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The challenge is buying the stock at the right price

The stock is on downtrend. Clearly the 1Q result, which is outlier, going to create a significant comp issue. Let us see where the stock settles. I have sold Jan 21 $20 Puts for $0.4 on brokerage account, so if it expires useless then I make a 11% return. If the premium keeps raising (as the price declines) I might consider selling puts on IRA (which requires cash secured, at today's rate you get 3.35%).
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WY declared special dividend of $0.5, this along with 3 quarters of $.17 so far totals $1.01 and if they pay 4th Qtr 0.17 will equal $1.18. Which is while less than $1.36 they paid before COVID, still a respectable dividend in this environment.
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On the buyback the company increased it to $1 B. It is not readily clear whether they bought anything on the earlier $500 M program.
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Some additional thoughts:

The company expects to pay supplemental dividend on 1Q, which they are expecting to pay on 2022!. So there is $0.68 base dividend and some supplemental dividend, together my expectations is the dividends will total at least $0.80 ~ $1.0. Not a big fan of buying at this price, but I am writing some puts with an intention of taking the shares.
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No. of Recommendations: 3
OK, after reading the 3Q results, and presentation, the 1Q special dividends will be at least $1.25!!! (of course this is an one-time event driven by wood products stellar 2Q performance). Next year dividends will be at least $1.8 and possibly as high as $2 (depending on the 4Q, the commentary is positive).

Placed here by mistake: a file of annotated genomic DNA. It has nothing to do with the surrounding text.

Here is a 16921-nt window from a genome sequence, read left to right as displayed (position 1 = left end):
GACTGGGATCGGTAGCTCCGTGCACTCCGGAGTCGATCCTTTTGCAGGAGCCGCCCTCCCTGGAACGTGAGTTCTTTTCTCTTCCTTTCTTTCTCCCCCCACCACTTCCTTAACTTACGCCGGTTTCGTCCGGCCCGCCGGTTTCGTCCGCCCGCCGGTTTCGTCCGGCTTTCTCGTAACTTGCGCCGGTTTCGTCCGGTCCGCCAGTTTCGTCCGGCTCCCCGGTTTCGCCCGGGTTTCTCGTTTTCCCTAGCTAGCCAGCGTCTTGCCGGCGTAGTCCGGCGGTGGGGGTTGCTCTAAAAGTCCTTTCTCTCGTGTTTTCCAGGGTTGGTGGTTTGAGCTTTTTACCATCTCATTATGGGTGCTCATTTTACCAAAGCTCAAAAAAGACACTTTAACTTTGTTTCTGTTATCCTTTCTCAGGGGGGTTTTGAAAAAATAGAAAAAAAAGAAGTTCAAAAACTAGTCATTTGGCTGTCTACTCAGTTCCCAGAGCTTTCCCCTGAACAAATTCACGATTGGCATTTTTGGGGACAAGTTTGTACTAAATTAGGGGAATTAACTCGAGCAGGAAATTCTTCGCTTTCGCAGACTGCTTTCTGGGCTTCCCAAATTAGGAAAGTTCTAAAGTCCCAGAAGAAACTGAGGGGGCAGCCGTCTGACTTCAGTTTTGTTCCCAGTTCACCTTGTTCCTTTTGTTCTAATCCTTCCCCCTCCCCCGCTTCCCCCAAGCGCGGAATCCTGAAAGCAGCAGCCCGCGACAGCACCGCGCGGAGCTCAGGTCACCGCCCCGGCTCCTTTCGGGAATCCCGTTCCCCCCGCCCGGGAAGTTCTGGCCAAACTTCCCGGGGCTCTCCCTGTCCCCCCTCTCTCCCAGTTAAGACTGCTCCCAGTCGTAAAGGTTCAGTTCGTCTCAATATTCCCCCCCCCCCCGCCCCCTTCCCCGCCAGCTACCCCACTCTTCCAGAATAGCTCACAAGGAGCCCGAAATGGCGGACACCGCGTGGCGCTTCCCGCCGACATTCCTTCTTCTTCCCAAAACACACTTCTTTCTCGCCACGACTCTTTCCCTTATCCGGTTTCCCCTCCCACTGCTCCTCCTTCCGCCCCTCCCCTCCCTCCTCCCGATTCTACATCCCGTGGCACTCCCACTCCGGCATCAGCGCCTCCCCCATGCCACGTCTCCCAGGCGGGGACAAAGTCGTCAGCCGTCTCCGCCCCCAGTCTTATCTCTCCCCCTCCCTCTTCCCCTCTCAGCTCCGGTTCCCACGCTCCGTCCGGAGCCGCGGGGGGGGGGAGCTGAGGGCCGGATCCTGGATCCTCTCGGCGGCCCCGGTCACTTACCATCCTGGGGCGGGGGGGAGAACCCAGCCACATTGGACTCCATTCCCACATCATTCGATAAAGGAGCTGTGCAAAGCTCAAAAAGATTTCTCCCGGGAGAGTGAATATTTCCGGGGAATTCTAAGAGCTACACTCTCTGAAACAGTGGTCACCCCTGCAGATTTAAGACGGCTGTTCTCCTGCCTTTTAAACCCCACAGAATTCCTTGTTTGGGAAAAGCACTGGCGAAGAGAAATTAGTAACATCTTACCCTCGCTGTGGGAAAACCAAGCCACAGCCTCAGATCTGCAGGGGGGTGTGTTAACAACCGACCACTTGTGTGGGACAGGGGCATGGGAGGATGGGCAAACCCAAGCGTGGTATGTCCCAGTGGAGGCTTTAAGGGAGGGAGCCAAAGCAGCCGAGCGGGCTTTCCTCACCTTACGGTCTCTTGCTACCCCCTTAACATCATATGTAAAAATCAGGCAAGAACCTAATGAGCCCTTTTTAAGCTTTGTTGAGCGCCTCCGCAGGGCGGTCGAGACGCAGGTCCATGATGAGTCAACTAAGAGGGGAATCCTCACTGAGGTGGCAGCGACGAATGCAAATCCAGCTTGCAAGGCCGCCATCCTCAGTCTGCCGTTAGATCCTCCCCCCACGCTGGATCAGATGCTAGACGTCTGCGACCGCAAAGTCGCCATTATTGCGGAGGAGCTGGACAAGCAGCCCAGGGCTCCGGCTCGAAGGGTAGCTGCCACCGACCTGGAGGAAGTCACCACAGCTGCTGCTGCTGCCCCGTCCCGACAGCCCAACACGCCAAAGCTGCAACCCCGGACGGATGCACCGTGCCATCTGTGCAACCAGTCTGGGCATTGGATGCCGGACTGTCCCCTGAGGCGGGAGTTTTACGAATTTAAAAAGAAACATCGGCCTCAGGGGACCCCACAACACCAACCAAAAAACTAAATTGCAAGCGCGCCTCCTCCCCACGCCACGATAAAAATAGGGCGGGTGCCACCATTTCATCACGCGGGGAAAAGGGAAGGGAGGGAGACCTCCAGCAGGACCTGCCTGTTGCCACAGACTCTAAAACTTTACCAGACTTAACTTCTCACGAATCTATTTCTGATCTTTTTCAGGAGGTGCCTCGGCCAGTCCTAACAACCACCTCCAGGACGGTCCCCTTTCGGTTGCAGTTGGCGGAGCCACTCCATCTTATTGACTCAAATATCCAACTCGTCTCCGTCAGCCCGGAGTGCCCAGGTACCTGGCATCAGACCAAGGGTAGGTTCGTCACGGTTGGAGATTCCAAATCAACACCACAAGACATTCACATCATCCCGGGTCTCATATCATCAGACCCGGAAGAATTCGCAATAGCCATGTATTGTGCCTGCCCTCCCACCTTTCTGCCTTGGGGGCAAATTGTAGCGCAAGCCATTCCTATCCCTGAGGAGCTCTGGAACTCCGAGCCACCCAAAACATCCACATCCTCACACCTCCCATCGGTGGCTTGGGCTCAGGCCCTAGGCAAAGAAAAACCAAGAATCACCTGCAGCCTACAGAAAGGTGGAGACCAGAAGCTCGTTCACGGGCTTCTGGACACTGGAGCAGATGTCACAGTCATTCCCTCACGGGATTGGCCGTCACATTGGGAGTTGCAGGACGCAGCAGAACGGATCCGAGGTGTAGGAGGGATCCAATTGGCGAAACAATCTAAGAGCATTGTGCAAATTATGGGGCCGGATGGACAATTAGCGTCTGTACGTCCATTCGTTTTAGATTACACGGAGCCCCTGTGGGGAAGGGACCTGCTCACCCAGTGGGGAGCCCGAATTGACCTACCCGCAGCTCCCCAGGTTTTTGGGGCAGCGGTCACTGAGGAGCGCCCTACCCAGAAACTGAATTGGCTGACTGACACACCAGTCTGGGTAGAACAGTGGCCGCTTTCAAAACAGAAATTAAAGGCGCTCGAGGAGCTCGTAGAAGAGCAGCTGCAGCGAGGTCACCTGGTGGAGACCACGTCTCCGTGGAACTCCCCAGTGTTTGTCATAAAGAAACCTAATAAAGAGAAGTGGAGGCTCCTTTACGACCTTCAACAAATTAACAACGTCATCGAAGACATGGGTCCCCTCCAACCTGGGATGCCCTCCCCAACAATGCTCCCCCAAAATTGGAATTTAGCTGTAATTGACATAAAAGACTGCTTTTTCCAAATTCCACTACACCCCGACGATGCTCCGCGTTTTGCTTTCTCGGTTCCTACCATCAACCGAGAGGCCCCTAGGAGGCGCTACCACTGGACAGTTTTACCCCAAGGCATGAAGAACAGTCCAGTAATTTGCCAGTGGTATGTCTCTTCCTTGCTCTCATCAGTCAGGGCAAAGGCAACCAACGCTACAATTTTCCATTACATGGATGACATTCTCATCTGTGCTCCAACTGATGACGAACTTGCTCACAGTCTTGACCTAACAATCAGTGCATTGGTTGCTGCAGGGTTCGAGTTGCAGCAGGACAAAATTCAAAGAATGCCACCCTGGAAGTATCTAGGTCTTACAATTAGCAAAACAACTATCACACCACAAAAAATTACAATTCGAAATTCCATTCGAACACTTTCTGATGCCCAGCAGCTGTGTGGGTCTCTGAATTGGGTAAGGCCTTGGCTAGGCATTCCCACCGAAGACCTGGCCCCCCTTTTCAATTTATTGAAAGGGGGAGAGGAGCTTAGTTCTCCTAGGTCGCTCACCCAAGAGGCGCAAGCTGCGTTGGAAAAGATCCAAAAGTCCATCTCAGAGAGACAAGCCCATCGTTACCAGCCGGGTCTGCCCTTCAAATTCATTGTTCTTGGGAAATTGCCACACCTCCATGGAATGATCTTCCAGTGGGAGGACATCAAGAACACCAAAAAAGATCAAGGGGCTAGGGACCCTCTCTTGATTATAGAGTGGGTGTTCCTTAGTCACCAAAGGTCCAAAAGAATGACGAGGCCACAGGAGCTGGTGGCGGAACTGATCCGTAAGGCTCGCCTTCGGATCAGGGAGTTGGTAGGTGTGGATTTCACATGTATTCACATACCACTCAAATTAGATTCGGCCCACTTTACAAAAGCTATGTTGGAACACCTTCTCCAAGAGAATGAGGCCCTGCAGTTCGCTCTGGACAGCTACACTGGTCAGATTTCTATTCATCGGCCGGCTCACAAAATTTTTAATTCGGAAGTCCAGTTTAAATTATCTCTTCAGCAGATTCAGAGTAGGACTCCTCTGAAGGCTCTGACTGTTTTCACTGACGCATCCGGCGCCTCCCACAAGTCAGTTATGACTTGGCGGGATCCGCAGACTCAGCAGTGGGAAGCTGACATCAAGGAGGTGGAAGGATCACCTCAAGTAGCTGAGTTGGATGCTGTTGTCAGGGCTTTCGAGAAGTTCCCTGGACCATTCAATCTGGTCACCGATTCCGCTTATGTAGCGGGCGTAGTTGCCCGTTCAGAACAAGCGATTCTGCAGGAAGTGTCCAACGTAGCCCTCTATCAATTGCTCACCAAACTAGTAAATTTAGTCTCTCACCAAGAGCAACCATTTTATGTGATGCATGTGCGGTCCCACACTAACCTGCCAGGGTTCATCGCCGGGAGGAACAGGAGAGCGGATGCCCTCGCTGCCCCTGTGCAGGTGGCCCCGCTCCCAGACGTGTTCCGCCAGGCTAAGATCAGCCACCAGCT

Just to re-iterate, most of the excess profits in wood products is "transitory" as supply constraints comes down, lumber prices revert to normal, they could go away in few quarters. So don't expect these dividends to continue.

For a really long-term I would still assume $.8 to $1 sustainable dividend (regular dividend + special dividends) and time to time higher special dividends based on lumber price volatility.

Nothing to get excited and probably not worth buying at these prices. I continue to follow a number of companies, not expecting to buy them immediately, but just be prepared and wait for any disruption in the market.
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No. of Recommendations: 4
"Just to re-iterate, most of the excess profits in wood products is "transitory" as supply constraints comes down,"

Most of the excess profits from last year's surge in lumber prices went to the sawmills.

The lumber supply chain is composed primarily of 4 segments - timberland owners, loggers, sawmills and lumber yard (retailers).

My brother-in-law used to own a lumber yard and as lumber prices surged last year he predicted that most of the price increases would accrue to the sawmills. He was correct.

Sawmill ownership is becoming more and more concentrated. The closest two large sawmills to me were bought by West Frasier, a large Canadian lumber company, after the housing meltdown a decade ago. They had been locally family owned (2 different families.

The concentration of ownership of sawmills gives them a competitive advantage is taking the largest share of the profits in supplying lumber.

VM - Long RYN, but it has been a somewhat mediocre and somewhat disappointing investment.
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No. of Recommendations: 2
Long RYN, but it has been a somewhat mediocre and somewhat disappointing investment.

RYN was my first Timber REIT purchase, right after the chemicals spin-off. Anyhow, RYN is not attractive to me, the dividend yield is not great, and $6.5 B enterprise value means per acre it is valued at $2400. That's high. Of course RYN argues it is not so.

If I have to choose a timber REIT, probably RYN may be a quality one, but not much upside or dividend yield.